Madonna was at the top of her game in the late 1980s and early '90s. She had already redefined what it meant to be a female pop artist, and she cultivated her own brand of feminism. Madonna's first number one single, "Like A Virgin," was released in 1984. That track defined the young rule-breaker. She refused to shy away from singing about intimate topics.
Madonna reinforced her status as an innovative femme fatale in 1992; she released coffee table book, Sex and the world erupted. The book featured extremely graphic and erotic photographs, and Madonna starred in quite a few of the shots. After the controversial book release, the singer dropped popular album Erotica. Both artistic works boosted Madonna's notoriety. The public both loved and hated her explicit persona.
Madonna adopted a fictional alter ego while posing for Sex, and despite the controversy, her decision worked. The book was an instant best-seller and it's still incredibly in-demand.
The Book Was Packaged To Look Like A Condom, And It Sold Out In Days
Madonna really knew how to sell sex, and safe sex at that. The pages of her book were filled with sexual images and BDSM scenes, but the outside cover was just as flippant. The entire photographic collection was wrapped in a mylar bag that resembled condom latex. Fans absolutely loved it.
Over one million copies of the metal-bound coffee book were sold in a matter of days, and they went for $50 each. The excitement surrounding the book died down eventually, and it went out of print. However, Sex is still incredibly popular; it's one of the most sought after out-of-print books.
The Vatican Wanted Everyone To Boycott Her Because She Was "Morally Intolerable"
People at the Vatican were not big Madonna fans. The religious institution called her out and boycotted her on numerous occasions. And it's unsurprising because the irreverent singer burned crosses on stage, wore glittering crosses while performing, and even sang about teenage pregnancy. Nary a Catholic could call her the most devout role model. Madonna's 1992 novel, Sex, angered the pope even more. He considered the work to be especially lascivious.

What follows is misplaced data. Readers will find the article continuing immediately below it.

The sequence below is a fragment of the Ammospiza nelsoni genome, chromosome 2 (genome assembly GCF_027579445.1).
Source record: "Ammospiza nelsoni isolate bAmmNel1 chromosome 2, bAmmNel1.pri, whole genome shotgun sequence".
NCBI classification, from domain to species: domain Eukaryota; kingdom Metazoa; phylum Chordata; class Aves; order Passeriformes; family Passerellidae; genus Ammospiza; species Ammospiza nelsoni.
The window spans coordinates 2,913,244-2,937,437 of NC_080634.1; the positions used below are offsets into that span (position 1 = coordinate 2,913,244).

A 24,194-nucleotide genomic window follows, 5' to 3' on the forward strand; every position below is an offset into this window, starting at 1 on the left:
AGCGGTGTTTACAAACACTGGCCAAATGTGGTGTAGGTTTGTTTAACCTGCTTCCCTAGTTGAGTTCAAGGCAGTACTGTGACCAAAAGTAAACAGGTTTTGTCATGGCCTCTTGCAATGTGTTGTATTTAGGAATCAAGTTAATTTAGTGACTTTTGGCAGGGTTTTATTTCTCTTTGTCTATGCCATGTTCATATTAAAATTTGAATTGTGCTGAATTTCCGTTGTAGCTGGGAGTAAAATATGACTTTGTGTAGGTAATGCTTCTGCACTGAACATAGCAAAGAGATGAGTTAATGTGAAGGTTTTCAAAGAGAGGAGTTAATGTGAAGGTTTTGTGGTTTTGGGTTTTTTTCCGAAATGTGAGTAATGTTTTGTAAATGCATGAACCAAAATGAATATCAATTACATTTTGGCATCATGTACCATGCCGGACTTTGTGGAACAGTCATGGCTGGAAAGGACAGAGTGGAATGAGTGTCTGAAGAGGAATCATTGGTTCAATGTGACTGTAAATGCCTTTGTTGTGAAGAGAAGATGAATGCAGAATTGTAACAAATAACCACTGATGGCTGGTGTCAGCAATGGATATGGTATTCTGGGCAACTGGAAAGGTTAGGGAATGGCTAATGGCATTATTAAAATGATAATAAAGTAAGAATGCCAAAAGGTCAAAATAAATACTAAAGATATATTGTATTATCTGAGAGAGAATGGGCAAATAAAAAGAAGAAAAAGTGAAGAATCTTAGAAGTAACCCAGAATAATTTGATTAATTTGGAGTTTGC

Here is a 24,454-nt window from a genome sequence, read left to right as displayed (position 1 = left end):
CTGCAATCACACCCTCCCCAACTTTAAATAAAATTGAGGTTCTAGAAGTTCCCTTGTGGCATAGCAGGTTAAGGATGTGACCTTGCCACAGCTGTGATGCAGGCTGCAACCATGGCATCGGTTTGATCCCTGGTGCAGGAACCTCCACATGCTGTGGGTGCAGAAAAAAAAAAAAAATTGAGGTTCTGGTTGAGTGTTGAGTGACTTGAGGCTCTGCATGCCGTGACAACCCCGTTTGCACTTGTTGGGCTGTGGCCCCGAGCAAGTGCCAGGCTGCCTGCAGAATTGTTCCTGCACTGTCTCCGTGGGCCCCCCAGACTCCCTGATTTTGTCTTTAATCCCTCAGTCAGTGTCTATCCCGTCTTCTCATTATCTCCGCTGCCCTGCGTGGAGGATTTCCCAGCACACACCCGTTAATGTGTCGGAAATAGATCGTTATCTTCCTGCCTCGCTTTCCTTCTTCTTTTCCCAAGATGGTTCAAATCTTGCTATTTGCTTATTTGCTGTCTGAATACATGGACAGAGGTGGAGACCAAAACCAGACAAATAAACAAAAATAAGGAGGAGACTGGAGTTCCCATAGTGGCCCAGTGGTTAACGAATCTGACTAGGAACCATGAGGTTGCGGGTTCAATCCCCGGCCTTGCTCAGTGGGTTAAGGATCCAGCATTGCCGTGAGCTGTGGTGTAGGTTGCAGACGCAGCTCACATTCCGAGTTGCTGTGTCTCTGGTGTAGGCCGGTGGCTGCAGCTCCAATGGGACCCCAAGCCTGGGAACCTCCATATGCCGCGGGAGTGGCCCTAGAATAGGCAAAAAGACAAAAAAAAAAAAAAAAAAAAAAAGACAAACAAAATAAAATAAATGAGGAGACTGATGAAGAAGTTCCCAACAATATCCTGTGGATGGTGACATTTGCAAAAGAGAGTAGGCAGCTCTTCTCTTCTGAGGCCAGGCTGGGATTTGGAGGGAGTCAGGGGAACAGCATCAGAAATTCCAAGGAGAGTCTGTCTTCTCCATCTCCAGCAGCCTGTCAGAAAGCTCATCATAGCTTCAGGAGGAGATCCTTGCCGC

In fact, many staunchly Catholic people deemed the star immoral for her newest creations. The Vatican actually encouraged consumers to boycott Madonna's book and music. One Catholic group in Paris even tried to sue the singer for being a bad influence on French youths. Their lawsuit failed.
Someone Called The Police On Her While She Was Taking Nude Photos For The Book
It wasn't easy for Madonna and her photographer, Steven Meisel, to get some of the more voyeuristic shots for Sex. Meisel used classic Miami Beach scenes as the backdrops for some of the photos. And Madonna played a risque housewife in a few scenes involving overt public nudity.
She pumped gas in black tights (and nothing else). She hitchhiked wearing nothing but a pair of black heels (and no one recognized her). She even ordered a pizza while nude. The owner of the pizza shop was not amused, however. In his frustration, he actually called the police on Madonna and her crew.
Madonna Let Her Alter Ego - Mistress Dita - Run The Show
Madonna outdid herself in 1992. She published innovative photography book Sex, and she released the immensely sensual album, Erotica. The former art collection featured explicit photographs and the latter offered a more bittersweet and romantic take on intimacy. Fans were especially shocked by the narrative technique Madonna chose to employ. One of her alter egos - Mistress Dita - posed suggestively for the book and sang on the album.
The character was inspired by 1930s star Dita Parlo. The golden age of Hollywood also influenced Madonna for "Material Girl" and "Vogue."